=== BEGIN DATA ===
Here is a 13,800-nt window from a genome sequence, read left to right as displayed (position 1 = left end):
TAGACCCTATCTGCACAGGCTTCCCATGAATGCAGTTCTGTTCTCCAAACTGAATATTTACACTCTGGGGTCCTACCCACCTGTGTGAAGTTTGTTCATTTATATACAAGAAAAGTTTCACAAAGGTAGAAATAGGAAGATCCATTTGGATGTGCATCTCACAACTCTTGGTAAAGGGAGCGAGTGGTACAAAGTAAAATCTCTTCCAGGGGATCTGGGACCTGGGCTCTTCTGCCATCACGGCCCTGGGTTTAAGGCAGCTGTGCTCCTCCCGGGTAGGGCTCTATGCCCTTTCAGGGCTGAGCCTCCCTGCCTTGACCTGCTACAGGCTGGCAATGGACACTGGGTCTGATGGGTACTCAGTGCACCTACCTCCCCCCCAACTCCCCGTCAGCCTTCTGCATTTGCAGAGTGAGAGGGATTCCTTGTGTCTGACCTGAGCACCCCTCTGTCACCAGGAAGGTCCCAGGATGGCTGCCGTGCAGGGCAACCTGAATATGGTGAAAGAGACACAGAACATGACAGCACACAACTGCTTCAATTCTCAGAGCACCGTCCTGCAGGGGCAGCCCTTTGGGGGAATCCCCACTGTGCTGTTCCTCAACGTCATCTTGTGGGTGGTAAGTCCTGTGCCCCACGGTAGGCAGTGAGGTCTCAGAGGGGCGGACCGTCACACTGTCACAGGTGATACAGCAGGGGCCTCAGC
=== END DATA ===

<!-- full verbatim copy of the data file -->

Here is a 13,800-nt window from a genome sequence, read left to right as displayed (position 1 = left end):
TAGACCCTATCTGCACAGGCTTCCCATGAATGCAGTTCTGTTCTCCAAACTGAATATTTACACTCTGGGGTCCTACCCACCTGTGTGAAGTTTGTTCATTTATATACAAGAAAAGTTTCACAAAGGTAGAAATAGGAAGATCCATTTGGATGTGCATCTCACAACTCTTGGTAAAGGGAGCGAGTGGTACAAAGTAAAATCTCTTCCAGGGGATCTGGGACCTGGGCTCTTCTGCCATCACGGCCCTGGGTTTAAGGCAGCTGTGCTCCTCCCGGGTAGGGCTCTATGCCCTTTCAGGGCTGAGCCTCCCTGCCTTGACCTGCTACAGGCTGGCAATGGACACTGGGTCTGATGGGTACTCAGTGCACCTACCTCCCCCCCAACTCCCCGTCAGCCTTCTGCATTTGCAGAGTGAGAGGGATTCCTTGTGTCTGACCTGAGCACCCCTCTGTCACCAGGAAGGTCCCAGGATGGCTGCCGTGCAGGGCAACCTGAATATGGTGAAAGAGACACAGAACATGACAGCACACAACTGCTTCAATTCTCAGAGCACCGTCCTGCAGGGGCAGCCCTTTGGGGGAATCCCCACTGTGCTGTTCCTCAACGTCATCTTGTGGGTGGTAAGTCCTGTGCCCCACGGTAGGCAGTGAGGTCTCAGAGGGGCGGACCGTCACACTGTCACAGGTGATACAGCAGGGGCCTCAGC